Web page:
Firstly, Gilead eliminates freedom from the lives of its citizens. When the Gilead government began, “newspapers were censored, and some were closed down, for security reasons they said. The roadblocks began to appear, the Identipasses. Everyone approved of that, since it was obvious you couldn’t be too careful” (Atwood 174). The government closed down the freedoms of its citizens one by one, slowly taking every semblance of freedom they had in a subtle way, at first. Ultimately, Gilead obliterates freedom by creating roles relating to fertility, and women’s “real name[s have] been erased in favor of the form of ‘Of’ plus the first name, possibly abbreviated, of her Commander” (Ketterer 210). As Offred herself states, “my name isn’t Offred, I have another name, which nobody uses now because it’s forbidden. I tell myself it doesn’t matter. I keep the knowledge of this name like something hidden, some treasure I’ll come back to dig up”(Atwood 84). This removal of names dehumanizes women and forces them to become their proscribed roles, as Handmaids, or “two-legged wombs” (136), Aunts, Marthas, Wives, Unwomen, or prostitutes. By removing agency and proscribing roles, Gilead destroys freedom.

Routines similarly are present in Gilead, from a daily morning walk for the Handmaids, to the Ceremony. The most salient routine of the society is the Ceremony, a brutal moment when the Commander tries to impregnate his Handmaid.  Offred does not describe this scene as rape, however, instead calling it “nothing is going on here that I haven’t signed up for. There wasn’t a lot of choice but there was some, and this is what I chose” (94). Through this brutal routine and near sacred ritual, Atwood creates the only alternative a young fertile woman could choose, aside from the oblivion of Unwomanhood. This monthly routine of impregnation, in parallel with other more innocuous routines and rituals, demonstrates the ways that Gilead governs through strict control of its citizens’ freedoms, particularly by organizing their daily lives.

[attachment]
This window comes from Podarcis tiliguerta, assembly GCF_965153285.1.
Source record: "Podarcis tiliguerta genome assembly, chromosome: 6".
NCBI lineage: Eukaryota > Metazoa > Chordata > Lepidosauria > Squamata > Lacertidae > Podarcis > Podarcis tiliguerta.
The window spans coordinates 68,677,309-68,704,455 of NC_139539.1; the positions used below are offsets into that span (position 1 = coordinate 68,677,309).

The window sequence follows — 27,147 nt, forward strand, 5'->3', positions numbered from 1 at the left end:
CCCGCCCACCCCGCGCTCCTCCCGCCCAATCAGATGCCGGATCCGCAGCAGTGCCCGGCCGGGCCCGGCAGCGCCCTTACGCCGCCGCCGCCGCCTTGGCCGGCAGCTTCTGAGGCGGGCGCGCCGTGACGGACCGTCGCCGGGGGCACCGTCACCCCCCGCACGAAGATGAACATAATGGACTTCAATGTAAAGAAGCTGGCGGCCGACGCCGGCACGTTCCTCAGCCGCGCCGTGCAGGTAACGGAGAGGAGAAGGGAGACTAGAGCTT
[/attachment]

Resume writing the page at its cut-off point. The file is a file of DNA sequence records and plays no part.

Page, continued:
Gilead constantly spies and watches its citizens, as is proven by the many golden eyes found in public places and privates ones, such as the doctor’s office (60), Offred’s room, or on the Soul Scrolls (167). In front of the Soul Scrolls store, Greene’s rules of no independent thought are broken, and readers see the surveillance in place in Gilead. Ofglen, Offred’s walking partner, leans over to Offred and says, “’Do you think God listens,’ she says, ‘to these machines?’ […] In the past this would have been a trivial enough remark, a kind of scholarly speculation. Right now it’s treason,” (168) remarks Offred. Thought and spoken original thought is not longer taken for granted. It is stifled and discouraged through constant surveillance and fear of being taken by the Eyes. To think is treason in Gilead; to birth children is of the highest importance. This government fulfills Ketterer’s category of constant surveillance, and uses it to engage in thought suppression, though that is not necessarily its ultimate goal. Surveillance in Gilead is used to incite fear, not to prevent independent thought.